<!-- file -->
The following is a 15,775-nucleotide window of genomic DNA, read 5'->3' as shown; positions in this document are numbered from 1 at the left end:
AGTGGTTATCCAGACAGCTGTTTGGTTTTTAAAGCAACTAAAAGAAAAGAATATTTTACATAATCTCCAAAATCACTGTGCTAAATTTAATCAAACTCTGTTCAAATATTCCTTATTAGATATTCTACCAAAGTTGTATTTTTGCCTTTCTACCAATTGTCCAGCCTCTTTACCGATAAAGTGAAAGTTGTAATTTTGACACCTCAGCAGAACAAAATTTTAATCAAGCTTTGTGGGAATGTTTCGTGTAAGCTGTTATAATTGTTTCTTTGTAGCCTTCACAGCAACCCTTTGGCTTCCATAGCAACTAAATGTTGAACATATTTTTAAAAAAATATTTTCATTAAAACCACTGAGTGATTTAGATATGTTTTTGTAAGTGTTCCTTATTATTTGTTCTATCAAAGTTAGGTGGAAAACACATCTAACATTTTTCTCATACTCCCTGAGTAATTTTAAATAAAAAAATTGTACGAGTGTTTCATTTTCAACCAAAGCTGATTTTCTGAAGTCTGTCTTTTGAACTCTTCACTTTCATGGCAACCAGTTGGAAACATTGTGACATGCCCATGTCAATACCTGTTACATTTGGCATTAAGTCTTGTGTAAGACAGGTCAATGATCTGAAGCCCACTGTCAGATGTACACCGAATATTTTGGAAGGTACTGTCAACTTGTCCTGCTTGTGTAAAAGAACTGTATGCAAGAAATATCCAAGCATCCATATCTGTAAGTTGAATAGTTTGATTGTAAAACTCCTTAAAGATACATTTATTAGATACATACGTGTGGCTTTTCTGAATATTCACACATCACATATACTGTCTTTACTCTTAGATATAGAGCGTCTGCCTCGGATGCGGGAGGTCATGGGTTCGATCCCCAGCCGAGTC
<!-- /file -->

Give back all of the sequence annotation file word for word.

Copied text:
The following is a 15,775-nucleotide window of genomic DNA, read 5'->3' as shown; positions in this document are numbered from 1 at the left end:
AGTGGTTATCCAGACAGCTGTTTGGTTTTTAAAGCAACTAAAAGAAAAGAATATTTTACATAATCTCCAAAATCACTGTGCTAAATTTAATCAAACTCTGTTCAAATATTCCTTATTAGATATTCTACCAAAGTTGTATTTTTGCCTTTCTACCAATTGTCCAGCCTCTTTACCGATAAAGTGAAAGTTGTAATTTTGACACCTCAGCAGAACAAAATTTTAATCAAGCTTTGTGGGAATGTTTCGTGTAAGCTGTTATAATTGTTTCTTTGTAGCCTTCACAGCAACCCTTTGGCTTCCATAGCAACTAAATGTTGAACATATTTTTAAAAAAATATTTTCATTAAAACCACTGAGTGATTTAGATATGTTTTTGTAAGTGTTCCTTATTATTTGTTCTATCAAAGTTAGGTGGAAAACACATCTAACATTTTTCTCATACTCCCTGAGTAATTTTAAATAAAAAAATTGTACGAGTGTTTCATTTTCAACCAAAGCTGATTTTCTGAAGTCTGTCTTTTGAACTCTTCACTTTCATGGCAACCAGTTGGAAACATTGTGACATGCCCATGTCAATACCTGTTACATTTGGCATTAAGTCTTGTGTAAGACAGGTCAATGATCTGAAGCCCACTGTCAGATGTACACCGAATATTTTGGAAGGTACTGTCAACTTGTCCTGCTTGTGTAAAAGAACTGTATGCAAGAAATATCCAAGCATCCATATCTGTAAGTTGAATAGTTTGATTGTAAAACTCCTTAAAGATACATTTATTAGATACATACGTGTGGCTTTTCTGAATATTCACACATCACATATACTGTCTTTACTCTTAGATATAGAGCGTCTGCCTCGGATGCGGGAGGTCATGGGTTCGATCCCCAGCCGAGTC